Dr. Mash’s clinical testing of the active metabolite, noribogaine, confirmed several different things:
• The pharmacology of the active metabolite is the reset for addiction. “It is what blocks the opiate withdrawals. It is a very gentle detox from opiates, a great detox for opiates.”
• It doesn’t work for everyone. “It doesn’t change personality. You still have to deal with the whole human being. If you have people that have to deal with the wreckage of addiction, get ready to deal with that. If you’ve got patients that are co-morbid for bipolar disorder or generalized affective disorder, or severe depression, get ready to deal with that. But noribogaine is also an anti-depressant. We got to see, while the metabolite was still in the body, we could see the effects – depression scores would drop. Energy would increase.”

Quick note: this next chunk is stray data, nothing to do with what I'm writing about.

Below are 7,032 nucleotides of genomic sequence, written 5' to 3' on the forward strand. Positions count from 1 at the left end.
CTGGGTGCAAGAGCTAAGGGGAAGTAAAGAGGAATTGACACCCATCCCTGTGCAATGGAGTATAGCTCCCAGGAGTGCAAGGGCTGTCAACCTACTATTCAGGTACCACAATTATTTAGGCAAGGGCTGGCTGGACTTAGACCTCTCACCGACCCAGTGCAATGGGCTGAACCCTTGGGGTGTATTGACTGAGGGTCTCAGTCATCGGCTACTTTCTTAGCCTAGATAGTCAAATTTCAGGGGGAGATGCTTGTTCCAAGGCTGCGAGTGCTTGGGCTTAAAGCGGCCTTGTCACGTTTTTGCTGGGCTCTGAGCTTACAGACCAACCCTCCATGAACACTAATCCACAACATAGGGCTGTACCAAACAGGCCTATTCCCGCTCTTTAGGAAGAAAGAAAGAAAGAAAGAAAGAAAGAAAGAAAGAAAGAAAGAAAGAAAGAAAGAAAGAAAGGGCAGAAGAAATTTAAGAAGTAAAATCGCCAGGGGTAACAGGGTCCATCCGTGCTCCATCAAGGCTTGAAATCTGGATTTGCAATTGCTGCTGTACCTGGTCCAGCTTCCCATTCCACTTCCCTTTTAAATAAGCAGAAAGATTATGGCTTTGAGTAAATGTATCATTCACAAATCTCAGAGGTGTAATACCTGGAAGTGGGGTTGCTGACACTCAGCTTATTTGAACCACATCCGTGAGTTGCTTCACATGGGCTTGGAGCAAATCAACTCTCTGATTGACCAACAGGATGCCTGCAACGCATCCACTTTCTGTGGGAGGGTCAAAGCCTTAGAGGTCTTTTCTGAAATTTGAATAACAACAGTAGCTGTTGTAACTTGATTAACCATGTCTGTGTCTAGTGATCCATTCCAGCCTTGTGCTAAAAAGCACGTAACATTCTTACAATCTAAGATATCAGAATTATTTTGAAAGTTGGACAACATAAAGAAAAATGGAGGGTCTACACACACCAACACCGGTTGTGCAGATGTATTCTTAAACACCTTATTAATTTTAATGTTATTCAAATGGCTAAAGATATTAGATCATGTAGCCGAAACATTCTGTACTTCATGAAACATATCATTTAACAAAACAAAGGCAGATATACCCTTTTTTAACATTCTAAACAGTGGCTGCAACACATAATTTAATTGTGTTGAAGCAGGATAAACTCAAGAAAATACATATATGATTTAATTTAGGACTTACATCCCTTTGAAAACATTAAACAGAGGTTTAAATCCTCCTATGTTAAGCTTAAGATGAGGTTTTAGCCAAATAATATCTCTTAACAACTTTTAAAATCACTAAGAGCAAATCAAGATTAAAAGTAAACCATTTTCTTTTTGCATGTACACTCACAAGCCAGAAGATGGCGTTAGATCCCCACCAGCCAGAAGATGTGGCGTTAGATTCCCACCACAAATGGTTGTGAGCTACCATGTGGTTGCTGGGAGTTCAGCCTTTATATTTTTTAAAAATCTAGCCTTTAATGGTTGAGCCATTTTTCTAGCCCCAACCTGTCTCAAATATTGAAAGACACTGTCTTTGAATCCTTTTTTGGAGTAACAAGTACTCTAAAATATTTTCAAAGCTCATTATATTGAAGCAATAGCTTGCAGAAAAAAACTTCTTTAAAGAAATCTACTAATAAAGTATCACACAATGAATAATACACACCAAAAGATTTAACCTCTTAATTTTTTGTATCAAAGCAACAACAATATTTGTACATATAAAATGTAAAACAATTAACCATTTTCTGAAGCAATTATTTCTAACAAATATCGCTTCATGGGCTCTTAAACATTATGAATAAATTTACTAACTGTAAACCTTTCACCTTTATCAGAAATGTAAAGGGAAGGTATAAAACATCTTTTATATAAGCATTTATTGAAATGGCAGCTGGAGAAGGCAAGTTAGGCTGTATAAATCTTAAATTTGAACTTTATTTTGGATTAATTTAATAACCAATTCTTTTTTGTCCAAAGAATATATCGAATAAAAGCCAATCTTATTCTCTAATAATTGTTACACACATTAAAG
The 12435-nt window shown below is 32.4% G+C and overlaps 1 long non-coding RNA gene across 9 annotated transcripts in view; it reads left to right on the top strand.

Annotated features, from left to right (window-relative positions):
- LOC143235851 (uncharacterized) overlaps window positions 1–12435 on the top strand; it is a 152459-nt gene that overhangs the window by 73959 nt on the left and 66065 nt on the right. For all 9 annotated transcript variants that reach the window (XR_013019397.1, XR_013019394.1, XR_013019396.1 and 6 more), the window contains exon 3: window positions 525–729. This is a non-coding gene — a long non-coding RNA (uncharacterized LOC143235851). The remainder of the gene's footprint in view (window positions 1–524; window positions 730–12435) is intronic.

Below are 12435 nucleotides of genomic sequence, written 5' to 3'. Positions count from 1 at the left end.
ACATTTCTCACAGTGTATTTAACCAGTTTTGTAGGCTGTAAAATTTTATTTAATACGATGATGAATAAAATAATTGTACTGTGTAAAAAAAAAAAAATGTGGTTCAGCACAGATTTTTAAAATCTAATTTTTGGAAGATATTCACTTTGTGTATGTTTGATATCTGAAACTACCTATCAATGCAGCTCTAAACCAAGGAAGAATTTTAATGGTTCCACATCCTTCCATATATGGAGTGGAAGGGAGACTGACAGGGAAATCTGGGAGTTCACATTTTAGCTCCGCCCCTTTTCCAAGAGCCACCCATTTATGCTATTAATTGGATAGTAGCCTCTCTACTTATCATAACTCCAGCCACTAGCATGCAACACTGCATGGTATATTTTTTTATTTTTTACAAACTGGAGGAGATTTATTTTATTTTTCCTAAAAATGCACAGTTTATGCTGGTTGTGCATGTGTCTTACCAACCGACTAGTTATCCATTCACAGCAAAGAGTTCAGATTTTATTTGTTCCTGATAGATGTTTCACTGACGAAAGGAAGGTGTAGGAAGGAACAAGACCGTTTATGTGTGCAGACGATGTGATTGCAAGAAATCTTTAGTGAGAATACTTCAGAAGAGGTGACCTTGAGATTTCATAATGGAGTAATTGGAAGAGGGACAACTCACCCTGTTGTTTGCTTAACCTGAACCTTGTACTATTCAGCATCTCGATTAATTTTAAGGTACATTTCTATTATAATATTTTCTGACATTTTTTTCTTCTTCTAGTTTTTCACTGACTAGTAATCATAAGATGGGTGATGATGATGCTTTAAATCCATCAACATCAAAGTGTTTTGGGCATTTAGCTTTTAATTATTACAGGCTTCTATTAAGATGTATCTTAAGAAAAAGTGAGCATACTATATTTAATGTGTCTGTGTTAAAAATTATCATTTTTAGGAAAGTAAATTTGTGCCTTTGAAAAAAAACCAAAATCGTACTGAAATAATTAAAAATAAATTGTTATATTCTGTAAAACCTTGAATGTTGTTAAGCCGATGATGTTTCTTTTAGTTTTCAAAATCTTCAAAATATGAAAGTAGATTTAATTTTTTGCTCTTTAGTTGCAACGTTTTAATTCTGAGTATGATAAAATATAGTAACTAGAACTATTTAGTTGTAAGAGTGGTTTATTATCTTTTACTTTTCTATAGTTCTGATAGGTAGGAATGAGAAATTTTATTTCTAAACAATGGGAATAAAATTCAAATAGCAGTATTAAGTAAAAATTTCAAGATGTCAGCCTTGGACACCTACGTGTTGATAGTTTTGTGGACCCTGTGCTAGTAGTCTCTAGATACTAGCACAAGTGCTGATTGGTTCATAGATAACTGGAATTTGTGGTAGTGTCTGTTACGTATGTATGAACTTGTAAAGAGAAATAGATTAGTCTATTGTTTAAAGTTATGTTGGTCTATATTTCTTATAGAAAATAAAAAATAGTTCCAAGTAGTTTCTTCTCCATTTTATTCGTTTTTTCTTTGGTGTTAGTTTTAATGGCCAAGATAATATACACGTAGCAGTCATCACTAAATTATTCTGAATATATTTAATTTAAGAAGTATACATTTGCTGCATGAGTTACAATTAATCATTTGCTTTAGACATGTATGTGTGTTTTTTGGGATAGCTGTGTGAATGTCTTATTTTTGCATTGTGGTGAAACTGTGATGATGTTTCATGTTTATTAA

• The bottom line was these people were clean, sober and ready to put together a treatment plan. ‘They were treatment ready. Whenever possible, we tried to encourage our patients to go into treatment. First we did 2 weeks, then 11 days, then 10 days in residence in St. Kitts. Ten days was not enough for many patients. We had some patients, physicians who had gotten addicted to painkillers, whom we could detox and they could be right back in the O.R. For some people who had good family structure and businesses, they could get back to work. But for others, who had maybe 10 years of hard-core use – we had many long-term treatment failures down there – you had to give them something afterward. So, we’d say you’ve got to go to meetings, go to 12-steps, and go into treatment. Get into NA/AA rooms, and get a sponsor.”